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About The North Platte semi-weekly tribune. (North Platte, Neb.) 1895-1922 | View Entire Issue (April 14, 1914)
THE NORTH PLATTE SEMI-WEEKLY TRIBUNE,
hARY RAYTOID 5ftP1AIN ANDREVJ
Aunior? J mpmrtcr triutc, thc petto? mzk&mz, etc.
ILLUSTRATION Jy ELLSVORTrt YOJNG -
CQW6r9J BY DOOOS WmLL CQMPAtlY ZJ U 15
1' ran. ols Hiaupre, ii peasant babe of
three )mrt, after un amualhK Incident Iti
whkh Murshnl Nay flKHrcH. I made a
t'li'j'v.'ler of France by tlm Hmpcrnr Nil
PUoi wtio prophoslfxl that the boy
miKlii un day bo a marshal of trance
uhufr another Bonaparte. At tlm bk of
tel !'rati'ol visits (Jeneral Huron Uas
p.rl liourgaud, who wllb Allxe. his
Mti n v rar-old iluuKhtnr. lives lit tlm
r'latenu A soldier of tbe lCmpIro under
NapHton ho fires the boy's Imagination
wil! rtnrlro of bin rampiilKiix Tlm boy
)( onus a topytHt for tin- Kcimral urul
! irri' i.f the frloiKlBhlP between the Kdll;
1 1 it .itnl Marquis Zappl. who campaigned
vlti tin Keneral under Napoleon Mar
ti ils . prl and his son, Pietro. arrlvi nl
tl i r hiiti-nu. Thc Knorul agrees to care
for tin Marquis' son whllo tlm former
:oos to America. The Marquis asks Itiw
ioIk in ! a friend of his son. The boy
t- ilemnlj promises. Francois kop to the
I .it.ui In live. Marquis 'appl dies leav
li l'li fro as u ward of the Keneral
Alixe 1'letro and Francois meet a stramje
In. Vln. proven lo be Prince Louis Na
pnl. . i Francois saves his life. The kch-
rj' I1m overs Francois loves Ally. in
lr;iHs h promise from him that he will
J. i iimifere between the Kirl and Pietro
1 r.mcols goes lo Italy as seiretnry to
J'luro Queen IJortcnso plurm the escape
t ' Ik i fen Uiuls Napoleon bv cIIskuIsIiib
JmIi and Marquis Znppl as her lackeys.
J raiKols taken Marquis Zappl's place
Mho If 111. In the wniipt' of Hortinse and
J.onls Dressed as IaiW brother 1- rati
ruls lures the Austrian from tlm hotel al
JowliiK the prince, und his mother to os
cnpi IiiukoIb Is a prisoner of the Atis
irliins for live years. In the castlo owned
lit I'letro In Italy. He discovers In his
KU-ird on- of Metro's old family servants,
find through him sends word to lis
friends of his plight. The Kcnerul. Allxe
nml IM. tro plans Francois" escape 1 run
tnlH m elves it note from I'letro explain
ing in detail how to eseapo from his
prison Allxe awaits hint on horseback
urul leads him to his friends on board
tin AmerUan salllnK vessel, the "Lovely
J .ur j " Francois, as a Kiiest of Hurry
Jlampton. on the "Lovely Lucy." Roes to
America to manairo Pletro's estate In
A irKlnla. Lucy Hampton falls In ovo
with Francois. Prince Louis Nnpoleon
In America becomes tho truest of tlm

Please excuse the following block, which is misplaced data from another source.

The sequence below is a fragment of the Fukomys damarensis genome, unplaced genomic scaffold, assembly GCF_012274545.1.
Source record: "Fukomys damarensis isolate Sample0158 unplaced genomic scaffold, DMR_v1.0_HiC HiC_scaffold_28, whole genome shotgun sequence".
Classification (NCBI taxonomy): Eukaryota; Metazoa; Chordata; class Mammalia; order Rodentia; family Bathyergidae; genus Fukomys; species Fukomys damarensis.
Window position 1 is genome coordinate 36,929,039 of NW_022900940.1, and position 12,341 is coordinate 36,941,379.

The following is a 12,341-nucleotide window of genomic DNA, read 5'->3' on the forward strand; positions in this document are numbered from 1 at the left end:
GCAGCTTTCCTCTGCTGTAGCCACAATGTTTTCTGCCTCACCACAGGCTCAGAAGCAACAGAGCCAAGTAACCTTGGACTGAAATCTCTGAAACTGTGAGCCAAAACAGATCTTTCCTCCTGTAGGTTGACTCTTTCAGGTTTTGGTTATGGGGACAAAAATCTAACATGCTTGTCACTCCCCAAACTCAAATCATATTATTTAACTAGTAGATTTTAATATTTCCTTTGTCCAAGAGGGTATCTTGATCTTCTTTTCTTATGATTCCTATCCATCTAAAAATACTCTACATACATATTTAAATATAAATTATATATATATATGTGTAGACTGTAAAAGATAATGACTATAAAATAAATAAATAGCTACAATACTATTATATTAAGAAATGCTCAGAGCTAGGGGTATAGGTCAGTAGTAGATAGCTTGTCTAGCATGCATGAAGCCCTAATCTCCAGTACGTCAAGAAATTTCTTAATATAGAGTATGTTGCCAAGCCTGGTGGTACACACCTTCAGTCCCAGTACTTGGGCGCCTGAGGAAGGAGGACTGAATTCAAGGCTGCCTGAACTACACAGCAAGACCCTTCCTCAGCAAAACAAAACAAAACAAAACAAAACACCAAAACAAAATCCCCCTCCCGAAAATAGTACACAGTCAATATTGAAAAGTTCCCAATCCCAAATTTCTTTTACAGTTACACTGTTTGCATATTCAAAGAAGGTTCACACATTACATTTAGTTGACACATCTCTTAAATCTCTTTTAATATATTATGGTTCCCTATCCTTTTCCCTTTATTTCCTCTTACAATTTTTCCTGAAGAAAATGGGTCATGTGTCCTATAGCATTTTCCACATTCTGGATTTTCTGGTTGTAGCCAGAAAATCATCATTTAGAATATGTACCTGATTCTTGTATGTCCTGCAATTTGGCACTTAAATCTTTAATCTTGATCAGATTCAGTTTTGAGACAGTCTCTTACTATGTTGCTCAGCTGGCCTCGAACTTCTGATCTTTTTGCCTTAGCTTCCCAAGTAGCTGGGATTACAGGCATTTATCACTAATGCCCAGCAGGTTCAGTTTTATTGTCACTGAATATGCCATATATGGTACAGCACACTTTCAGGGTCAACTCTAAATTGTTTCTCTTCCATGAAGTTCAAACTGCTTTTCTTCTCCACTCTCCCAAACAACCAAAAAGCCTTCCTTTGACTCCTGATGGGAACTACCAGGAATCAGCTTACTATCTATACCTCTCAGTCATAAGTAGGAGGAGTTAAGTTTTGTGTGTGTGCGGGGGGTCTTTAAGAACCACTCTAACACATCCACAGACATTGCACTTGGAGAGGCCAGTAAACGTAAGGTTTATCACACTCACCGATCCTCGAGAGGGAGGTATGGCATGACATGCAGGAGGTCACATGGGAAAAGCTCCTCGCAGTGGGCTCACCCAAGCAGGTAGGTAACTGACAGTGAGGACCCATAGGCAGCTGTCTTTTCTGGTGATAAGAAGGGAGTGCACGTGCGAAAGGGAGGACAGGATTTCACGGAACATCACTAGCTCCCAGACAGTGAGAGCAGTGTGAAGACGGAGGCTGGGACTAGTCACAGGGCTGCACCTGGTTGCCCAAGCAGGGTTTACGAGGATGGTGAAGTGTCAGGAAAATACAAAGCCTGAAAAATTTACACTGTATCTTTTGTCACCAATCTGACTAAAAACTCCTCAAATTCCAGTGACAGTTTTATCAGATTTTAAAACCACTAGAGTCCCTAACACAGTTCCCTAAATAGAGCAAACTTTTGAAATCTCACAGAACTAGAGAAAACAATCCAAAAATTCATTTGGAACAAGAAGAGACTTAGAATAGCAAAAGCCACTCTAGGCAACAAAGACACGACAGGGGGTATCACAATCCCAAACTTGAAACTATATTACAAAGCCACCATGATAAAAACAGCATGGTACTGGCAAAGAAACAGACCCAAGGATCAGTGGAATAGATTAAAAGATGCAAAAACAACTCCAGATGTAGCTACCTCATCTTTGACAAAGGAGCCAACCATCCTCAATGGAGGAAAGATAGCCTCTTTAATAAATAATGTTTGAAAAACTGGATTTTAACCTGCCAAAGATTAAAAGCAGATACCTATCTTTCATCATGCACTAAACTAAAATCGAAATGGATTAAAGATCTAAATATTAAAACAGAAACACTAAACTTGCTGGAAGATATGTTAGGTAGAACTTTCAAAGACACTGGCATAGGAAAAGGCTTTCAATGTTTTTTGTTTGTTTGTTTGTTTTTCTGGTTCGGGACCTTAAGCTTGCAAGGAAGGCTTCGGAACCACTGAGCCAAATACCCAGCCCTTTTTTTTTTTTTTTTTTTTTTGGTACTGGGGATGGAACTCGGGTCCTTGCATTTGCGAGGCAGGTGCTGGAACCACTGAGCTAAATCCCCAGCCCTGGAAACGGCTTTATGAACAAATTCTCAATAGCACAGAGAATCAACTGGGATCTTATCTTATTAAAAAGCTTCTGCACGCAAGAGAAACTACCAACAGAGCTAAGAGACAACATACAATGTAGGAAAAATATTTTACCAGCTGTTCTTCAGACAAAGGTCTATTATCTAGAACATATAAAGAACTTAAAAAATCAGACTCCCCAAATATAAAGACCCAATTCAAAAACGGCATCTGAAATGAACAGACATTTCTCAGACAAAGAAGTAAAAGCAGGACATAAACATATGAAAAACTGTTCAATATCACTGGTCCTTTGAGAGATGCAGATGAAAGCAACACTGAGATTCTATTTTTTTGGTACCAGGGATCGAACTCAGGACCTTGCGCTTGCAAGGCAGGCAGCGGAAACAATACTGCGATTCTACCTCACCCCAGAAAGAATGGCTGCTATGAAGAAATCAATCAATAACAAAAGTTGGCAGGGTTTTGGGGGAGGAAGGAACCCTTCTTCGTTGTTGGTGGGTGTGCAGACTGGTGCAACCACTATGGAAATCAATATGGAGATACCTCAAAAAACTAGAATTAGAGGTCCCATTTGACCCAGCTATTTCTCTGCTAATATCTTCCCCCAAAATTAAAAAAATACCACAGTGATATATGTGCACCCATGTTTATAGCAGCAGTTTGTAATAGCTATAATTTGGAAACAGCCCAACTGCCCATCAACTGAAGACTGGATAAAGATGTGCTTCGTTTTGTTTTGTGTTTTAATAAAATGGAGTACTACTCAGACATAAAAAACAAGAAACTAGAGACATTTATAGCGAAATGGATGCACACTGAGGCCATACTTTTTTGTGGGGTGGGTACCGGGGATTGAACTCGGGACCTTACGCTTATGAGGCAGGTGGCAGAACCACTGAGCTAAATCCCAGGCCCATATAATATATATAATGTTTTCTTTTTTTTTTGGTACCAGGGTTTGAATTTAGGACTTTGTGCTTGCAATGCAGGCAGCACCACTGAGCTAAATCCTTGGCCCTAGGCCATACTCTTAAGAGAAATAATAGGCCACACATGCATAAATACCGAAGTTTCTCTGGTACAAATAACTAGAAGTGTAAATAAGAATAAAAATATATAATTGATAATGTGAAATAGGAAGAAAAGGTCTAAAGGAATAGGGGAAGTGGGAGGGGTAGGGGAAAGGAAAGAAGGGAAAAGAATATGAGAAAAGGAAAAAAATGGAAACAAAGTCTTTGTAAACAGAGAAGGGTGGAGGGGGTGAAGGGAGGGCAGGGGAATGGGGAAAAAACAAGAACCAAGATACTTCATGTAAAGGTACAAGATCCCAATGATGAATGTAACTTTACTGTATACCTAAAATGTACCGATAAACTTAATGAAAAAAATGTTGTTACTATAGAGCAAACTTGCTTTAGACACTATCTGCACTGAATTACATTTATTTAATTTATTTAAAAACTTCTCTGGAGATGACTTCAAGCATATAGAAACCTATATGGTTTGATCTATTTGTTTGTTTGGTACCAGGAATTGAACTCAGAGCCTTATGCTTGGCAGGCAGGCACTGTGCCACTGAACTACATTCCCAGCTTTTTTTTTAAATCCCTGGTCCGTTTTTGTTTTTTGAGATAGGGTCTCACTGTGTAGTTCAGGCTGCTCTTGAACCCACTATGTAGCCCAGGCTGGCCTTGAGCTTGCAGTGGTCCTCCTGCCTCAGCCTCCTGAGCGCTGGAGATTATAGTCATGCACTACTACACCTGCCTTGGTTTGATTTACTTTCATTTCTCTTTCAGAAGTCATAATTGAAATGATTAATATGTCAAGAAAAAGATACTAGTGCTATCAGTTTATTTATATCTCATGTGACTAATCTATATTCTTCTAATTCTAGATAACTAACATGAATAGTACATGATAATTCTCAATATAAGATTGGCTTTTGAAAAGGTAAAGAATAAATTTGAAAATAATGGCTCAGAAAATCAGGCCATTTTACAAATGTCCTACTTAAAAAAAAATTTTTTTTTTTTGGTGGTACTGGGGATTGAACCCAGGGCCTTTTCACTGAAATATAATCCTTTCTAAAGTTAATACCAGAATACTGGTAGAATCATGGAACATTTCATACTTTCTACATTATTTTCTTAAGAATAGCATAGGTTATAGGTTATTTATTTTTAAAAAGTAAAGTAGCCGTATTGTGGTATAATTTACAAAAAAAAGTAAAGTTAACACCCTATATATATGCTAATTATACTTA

JliiinploiiR. where he. meets I'rnncols.
J.iuy Hampton reveals her love for Fran
cols nfter the latter saves the life of
OMrrv Hampton ami Is himself Injured
In the effort. Francois tells Lucy of his
loe foi Allxe. He returns to France and
tells Mlxe his one wish In life Is that she
lo o Pietro. Francois loins the political
plotter His health falls and he Is forced
to return to America Later Napoleon
numinous him to London to aid him In
Ms plots to pain Jlic French throne. Lucy
Hampton weds her cousin.
CHAPTER XXVIII. Continued.
"Mndemolsollo Lucy," lie Mild. "I
havo eomaihliiK to auk of you." t
"I will do It," Lucy promised blithe
ly, not waiting for dutalls.
KrnncolB laughed. "You truat one,
WudcmolBello Lucy that Is plain.
Then Ills face became serious. "Do you
remomber a talk wo once had together
when 1 told you of my old playmate.
The brldo-to-be flushed furiously as
Bho recalled that talk. Then she nod
ded In a mattor-of-fact manner. "1 re
member very well," sho said. "It was
When 1 threw myBelf at your head and
you mild you didn't want mo."
Francois' shouldem and hands and
eyes went upward togothor luto an
eminently French gesture. "What a
horror!" ho cried. "What an unspoak
able mannor to recollect that talk!
How can you? How can you bo bo
brutal to me?"
Uoth of them, at that, burst Into
light-hearted laughtor. Lucy was grave
"Hut you have something to ask
iu Francois. You spoko of your
playmate beautiful Allxe:''
"It is only you whom I could ask to
do this, Madcmolello Lucy. I have
nover told anyono olso about hor. Only
you know of" tho words came slow
ly -"of my love for hor. Sho does not
know It. Altoe does not know. And
I may be killed, one sees, In this light
for tho prlnco. Quito easily. And
Allxe will not know. 1 do not like
that In fact 1 cannot bear It. So this
Is what I ask of you, dour mademoi
selle " Ho brought out a lcttor and
hold It to her. "If you hear that 1 am
l:lllod, will you send It to Allxo?"
.Lucy look tho letter and turned It
over doubtfully. "I do not liko this
sort of post-mortem commission, Fran
cols. 1 feel fib If 1 were holding your
"Hut U. in not by a bit of writing I
vhnll ny.-o-; ;ay finish, mademoiselle I
promlso not w dlo one minute sooner
for that lettnr. It Is only that It will
make me happy to know you will Bond
l So Lucy, holding tho letter gingerly,
hBreed, Hut as Francois roso to go